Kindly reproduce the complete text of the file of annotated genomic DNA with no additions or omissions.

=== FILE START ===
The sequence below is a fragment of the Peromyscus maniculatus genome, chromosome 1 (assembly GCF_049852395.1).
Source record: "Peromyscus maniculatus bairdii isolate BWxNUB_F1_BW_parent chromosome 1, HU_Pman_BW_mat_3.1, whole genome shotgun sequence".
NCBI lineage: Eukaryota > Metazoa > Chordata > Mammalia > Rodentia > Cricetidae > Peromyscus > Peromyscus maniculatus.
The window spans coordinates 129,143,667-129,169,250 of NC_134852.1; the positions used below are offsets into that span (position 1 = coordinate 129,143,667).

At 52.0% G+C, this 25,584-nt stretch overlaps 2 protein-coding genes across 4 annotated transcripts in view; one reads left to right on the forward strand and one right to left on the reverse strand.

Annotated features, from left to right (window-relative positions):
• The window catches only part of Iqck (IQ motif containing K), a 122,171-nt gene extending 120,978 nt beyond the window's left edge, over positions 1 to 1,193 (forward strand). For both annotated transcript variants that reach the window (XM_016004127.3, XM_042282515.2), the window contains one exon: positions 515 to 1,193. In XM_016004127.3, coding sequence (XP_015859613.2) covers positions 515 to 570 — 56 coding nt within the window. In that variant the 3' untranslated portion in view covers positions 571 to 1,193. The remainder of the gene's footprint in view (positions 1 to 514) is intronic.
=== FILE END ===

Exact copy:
The sequence below is a fragment of the Peromyscus maniculatus genome, chromosome 1 (assembly GCF_049852395.1).
Source record: "Peromyscus maniculatus bairdii isolate BWxNUB_F1_BW_parent chromosome 1, HU_Pman_BW_mat_3.1, whole genome shotgun sequence".
NCBI lineage: Eukaryota > Metazoa > Chordata > Mammalia > Rodentia > Cricetidae > Peromyscus > Peromyscus maniculatus.
The window spans coordinates 129,143,667-129,169,250 of NC_134852.1; the positions used below are offsets into that span (position 1 = coordinate 129,143,667).

At 52.0% G+C, this 25,584-nt stretch overlaps 2 protein-coding genes across 4 annotated transcripts in view; one reads left to right on the forward strand and one right to left on the reverse strand.

Annotated features, from left to right (window-relative positions):
• The window catches only part of Iqck (IQ motif containing K), a 122,171-nt gene extending 120,978 nt beyond the window's left edge, over positions 1 to 1,193 (forward strand). For both annotated transcript variants that reach the window (XM_016004127.3, XM_042282515.2), the window contains one exon: positions 515 to 1,193. In XM_016004127.3, coding sequence (XP_015859613.2) covers positions 515 to 570 — 56 coding nt within the window. In that variant the 3' untranslated portion in view covers positions 571 to 1,193. The remainder of the gene's footprint in view (positions 1 to 514) is intronic.